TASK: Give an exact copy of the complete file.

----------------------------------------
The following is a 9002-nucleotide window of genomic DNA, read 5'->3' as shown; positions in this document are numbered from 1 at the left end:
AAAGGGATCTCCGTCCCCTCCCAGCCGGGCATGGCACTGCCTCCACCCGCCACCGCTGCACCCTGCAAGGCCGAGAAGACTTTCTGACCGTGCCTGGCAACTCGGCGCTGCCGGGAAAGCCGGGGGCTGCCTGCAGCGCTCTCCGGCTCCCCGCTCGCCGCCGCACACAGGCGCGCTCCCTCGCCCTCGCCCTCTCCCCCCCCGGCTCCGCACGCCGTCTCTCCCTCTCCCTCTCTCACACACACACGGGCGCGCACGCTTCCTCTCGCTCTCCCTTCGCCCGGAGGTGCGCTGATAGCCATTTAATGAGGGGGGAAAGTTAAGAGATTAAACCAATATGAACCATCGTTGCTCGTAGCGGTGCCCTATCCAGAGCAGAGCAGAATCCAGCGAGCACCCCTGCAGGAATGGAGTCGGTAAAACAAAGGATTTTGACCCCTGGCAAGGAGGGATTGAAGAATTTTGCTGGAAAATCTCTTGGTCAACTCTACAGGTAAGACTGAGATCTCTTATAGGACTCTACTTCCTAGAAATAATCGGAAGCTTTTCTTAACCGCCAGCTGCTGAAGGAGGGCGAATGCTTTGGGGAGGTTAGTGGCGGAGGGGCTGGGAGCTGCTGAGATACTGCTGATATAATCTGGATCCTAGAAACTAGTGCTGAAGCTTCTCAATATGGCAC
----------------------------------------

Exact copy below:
The following is a 9002-nucleotide window of genomic DNA, read 5'->3' as shown; positions in this document are numbered from 1 at the left end:
AAAGGGATCTCCGTCCCCTCCCAGCCGGGCATGGCACTGCCTCCACCCGCCACCGCTGCACCCTGCAAGGCCGAGAAGACTTTCTGACCGTGCCTGGCAACTCGGCGCTGCCGGGAAAGCCGGGGGCTGCCTGCAGCGCTCTCCGGCTCCCCGCTCGCCGCCGCACACAGGCGCGCTCCCTCGCCCTCGCCCTCTCCCCCCCCGGCTCCGCACGCCGTCTCTCCCTCTCCCTCTCTCACACACACACGGGCGCGCACGCTTCCTCTCGCTCTCCCTTCGCCCGGAGGTGCGCTGATAGCCATTTAATGAGGGGGGAAAGTTAAGAGATTAAACCAATATGAACCATCGTTGCTCGTAGCGGTGCCCTATCCAGAGCAGAGCAGAATCCAGCGAGCACCCCTGCAGGAATGGAGTCGGTAAAACAAAGGATTTTGACCCCTGGCAAGGAGGGATTGAAGAATTTTGCTGGAAAATCTCTTGGTCAACTCTACAGGTAAGACTGAGATCTCTTATAGGACTCTACTTCCTAGAAATAATCGGAAGCTTTTCTTAACCGCCAGCTGCTGAAGGAGGGCGAATGCTTTGGGGAGGTTAGTGGCGGAGGGGCTGGGAGCTGCTGAGATACTGCTGATATAATCTGGATCCTAGAAACTAGTGCTGAAGCTTCTCAATATGGCAC